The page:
Day 25, and sad news this morning of the passing of Charles Kennedy (see Mummy was a Secret Drinker), his death not yet officially attributed to his long battle with alcoholism.
On this side of the pond, the major news story is the much awaited report from the Truth and Reconciliation Committee, that was formed to examine the very dark subject of Residential Schools. For those of you not in Canada, First Nations families were ripped apart by the Canadian Government, who decreed that native children should be sent away to residential schools, in order to educate them to be 'civilized"
If you are thinking that this must have happened in the 1800's, you would be mistaken, the last residential school closed down in 1996.
The abuse that these children suffered is incomprehensible to any decent human being. The ripple effect on families and communities cannot begin to be evaluated.
The Truth and Reconciliation Committee have made a fine start in the healing process that will no doubt take many generations before closure on this painful period of history.
Why am I blogging about this? Firstly, because I am married to a full status native (as defined under the Indian Act), and his father (my late father in law) was an alcoholic.
Alcoholism in Canada is generally perceived as a "First Nation's Issue".
1. Statistics show that a large percentage (not sure of the exact figures) of native communities suffer from alcoholism - far greater than any other section of the population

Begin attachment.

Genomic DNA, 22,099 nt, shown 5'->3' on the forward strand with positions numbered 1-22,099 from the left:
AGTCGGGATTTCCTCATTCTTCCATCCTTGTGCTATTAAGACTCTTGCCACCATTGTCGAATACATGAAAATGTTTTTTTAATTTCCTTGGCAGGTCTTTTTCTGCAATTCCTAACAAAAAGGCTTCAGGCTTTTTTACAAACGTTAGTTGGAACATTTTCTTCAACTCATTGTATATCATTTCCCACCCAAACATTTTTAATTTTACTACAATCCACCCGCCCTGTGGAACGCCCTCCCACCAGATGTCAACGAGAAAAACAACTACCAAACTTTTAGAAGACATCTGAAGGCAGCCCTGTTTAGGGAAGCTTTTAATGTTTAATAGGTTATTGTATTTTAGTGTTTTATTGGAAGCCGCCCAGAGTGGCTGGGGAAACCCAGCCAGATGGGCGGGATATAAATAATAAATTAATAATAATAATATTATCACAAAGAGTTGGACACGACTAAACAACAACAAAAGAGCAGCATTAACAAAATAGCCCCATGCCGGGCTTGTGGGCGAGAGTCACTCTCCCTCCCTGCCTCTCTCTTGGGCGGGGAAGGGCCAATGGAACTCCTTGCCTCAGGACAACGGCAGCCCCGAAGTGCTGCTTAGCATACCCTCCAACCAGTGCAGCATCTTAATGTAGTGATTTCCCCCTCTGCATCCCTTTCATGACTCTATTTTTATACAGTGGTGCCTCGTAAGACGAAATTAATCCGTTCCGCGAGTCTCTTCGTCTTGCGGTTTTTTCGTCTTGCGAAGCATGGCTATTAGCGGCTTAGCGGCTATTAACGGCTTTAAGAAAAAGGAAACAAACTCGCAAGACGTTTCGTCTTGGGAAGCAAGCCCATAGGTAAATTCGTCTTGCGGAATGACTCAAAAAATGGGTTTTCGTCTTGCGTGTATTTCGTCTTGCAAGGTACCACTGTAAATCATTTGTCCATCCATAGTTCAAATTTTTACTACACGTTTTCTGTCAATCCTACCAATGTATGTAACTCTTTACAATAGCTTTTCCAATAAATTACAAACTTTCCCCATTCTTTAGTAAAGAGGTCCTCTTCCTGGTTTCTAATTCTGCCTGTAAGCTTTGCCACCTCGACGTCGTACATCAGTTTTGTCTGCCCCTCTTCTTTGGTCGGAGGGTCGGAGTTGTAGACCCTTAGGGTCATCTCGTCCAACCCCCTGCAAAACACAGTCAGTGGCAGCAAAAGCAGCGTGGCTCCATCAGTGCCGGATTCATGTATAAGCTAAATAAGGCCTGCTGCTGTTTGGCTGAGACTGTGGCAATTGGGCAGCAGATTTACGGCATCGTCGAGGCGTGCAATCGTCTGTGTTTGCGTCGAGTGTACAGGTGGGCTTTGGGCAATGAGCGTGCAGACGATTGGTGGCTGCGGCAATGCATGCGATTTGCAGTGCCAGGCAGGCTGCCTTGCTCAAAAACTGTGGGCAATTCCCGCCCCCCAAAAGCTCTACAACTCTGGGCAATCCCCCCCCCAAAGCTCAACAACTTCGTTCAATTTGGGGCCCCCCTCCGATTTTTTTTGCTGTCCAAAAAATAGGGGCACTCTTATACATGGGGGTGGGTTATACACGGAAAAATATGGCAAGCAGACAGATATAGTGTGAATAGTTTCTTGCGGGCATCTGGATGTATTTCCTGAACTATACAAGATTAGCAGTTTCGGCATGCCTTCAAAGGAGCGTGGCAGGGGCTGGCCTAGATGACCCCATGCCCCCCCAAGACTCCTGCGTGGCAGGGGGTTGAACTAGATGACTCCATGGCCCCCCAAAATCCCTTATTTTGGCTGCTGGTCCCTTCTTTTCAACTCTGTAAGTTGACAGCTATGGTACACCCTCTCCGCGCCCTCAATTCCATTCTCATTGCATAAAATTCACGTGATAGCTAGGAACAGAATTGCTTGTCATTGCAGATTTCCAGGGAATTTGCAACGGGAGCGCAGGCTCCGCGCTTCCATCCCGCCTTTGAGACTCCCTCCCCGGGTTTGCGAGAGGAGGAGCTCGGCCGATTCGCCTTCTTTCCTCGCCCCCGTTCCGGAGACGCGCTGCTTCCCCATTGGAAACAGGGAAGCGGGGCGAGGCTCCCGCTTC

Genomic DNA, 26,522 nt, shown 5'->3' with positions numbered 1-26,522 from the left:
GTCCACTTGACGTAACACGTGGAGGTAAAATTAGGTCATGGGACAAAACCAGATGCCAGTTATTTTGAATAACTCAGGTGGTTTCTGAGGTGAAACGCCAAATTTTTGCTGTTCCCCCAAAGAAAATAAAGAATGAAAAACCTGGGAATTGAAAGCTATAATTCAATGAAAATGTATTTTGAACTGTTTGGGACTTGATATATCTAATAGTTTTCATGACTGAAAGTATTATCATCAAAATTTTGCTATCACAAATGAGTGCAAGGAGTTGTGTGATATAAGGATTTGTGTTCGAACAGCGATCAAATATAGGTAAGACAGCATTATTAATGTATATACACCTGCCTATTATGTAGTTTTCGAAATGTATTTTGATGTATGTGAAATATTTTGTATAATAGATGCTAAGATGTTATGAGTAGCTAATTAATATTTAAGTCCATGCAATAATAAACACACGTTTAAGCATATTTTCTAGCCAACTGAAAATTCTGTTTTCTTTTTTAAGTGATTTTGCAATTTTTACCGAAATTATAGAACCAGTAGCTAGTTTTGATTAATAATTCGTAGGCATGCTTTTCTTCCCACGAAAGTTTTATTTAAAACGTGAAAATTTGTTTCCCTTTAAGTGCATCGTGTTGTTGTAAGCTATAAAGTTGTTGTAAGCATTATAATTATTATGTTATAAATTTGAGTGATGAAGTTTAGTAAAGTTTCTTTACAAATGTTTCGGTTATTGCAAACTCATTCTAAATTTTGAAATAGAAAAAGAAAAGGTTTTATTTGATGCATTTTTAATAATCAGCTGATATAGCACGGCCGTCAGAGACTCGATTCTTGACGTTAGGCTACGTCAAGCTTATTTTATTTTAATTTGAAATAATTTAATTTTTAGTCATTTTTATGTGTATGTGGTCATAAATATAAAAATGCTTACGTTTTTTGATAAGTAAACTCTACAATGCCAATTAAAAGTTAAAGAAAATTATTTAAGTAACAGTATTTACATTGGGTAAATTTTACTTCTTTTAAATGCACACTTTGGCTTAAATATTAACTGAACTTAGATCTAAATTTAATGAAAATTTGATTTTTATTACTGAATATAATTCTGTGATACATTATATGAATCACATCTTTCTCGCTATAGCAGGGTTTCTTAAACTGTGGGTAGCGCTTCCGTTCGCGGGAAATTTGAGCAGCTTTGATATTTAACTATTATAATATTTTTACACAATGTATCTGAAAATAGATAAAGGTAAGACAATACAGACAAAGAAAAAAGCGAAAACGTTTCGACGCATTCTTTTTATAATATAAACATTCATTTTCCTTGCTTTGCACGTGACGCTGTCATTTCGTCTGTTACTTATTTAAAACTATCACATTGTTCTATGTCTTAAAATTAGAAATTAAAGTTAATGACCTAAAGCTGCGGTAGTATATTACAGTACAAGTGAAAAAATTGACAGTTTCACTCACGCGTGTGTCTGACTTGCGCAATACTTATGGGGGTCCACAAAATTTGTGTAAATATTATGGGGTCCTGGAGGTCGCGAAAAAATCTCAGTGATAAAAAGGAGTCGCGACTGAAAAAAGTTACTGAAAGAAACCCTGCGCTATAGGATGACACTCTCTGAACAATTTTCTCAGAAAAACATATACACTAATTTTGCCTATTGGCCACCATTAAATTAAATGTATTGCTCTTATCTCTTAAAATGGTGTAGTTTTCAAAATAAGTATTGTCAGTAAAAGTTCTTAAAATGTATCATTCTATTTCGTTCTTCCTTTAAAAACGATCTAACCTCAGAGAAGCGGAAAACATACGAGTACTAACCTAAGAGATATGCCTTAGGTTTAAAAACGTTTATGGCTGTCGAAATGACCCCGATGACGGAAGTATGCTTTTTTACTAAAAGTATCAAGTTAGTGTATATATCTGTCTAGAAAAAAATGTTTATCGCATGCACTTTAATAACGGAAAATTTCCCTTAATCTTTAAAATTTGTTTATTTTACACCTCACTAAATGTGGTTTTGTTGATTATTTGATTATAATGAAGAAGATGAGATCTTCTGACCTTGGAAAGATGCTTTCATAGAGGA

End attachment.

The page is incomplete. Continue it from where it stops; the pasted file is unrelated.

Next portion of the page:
2. Its a widely held belief that much of this alcohol abuse is "caused" by the terrible trauma that First Nations people have suffered over the last centuries.
Now, I am not diminishing in ANY WAY the trauma and suffering that native people have endured (I have seen first hand, the family dysfunction that it caused), my objection is the premise that alcoholism has been directly "caused" by this situation.
I don't doubt for a second that many people drink to numb traumatic memories, to forget pain and suffering - hell, who wouldn't?
But don't you think we're letting Alcohol and the Alcohol Industry off the hook? Sure, horrible events may lead to the first drink and then the second.....but a lifetime of drinking surely has to be attributed to the addictive properties of Alcohol?
My point is that if collectively we assume that Alcoholism is primarily an issue for one community, or directly caused by traumatic events, how do we account for US? Yes - 'us" the white, middle-class, high functioning individuals who had great childhoods, fantastic careers, homes and families?
What "trauma" lead us to drink our first drink? And why did we carry on?
Yes - that's correct - ALCOHOL is ADDICTIVE!
So today, I hope that the Truth and Reconciliation Committee recognize that many First Nations people need help with TWO issues - firstly the counselling and ongoing healing process for the tragedies they endured at the hands of the white government and community, and secondly - the addiction and health problems caused by alcohol.
I also hope that open discussion of Charles Kennedy's alcoholism will show that even talented, famous, wealthy, privileged people can fall victim to alcohol's clutches.
And us? Well, I hope that we can eventually be less embarrassed about our addiction, stop navel gazing for deep seated flaws in our character, and accept that the only cause of alcoholism is Alcohol.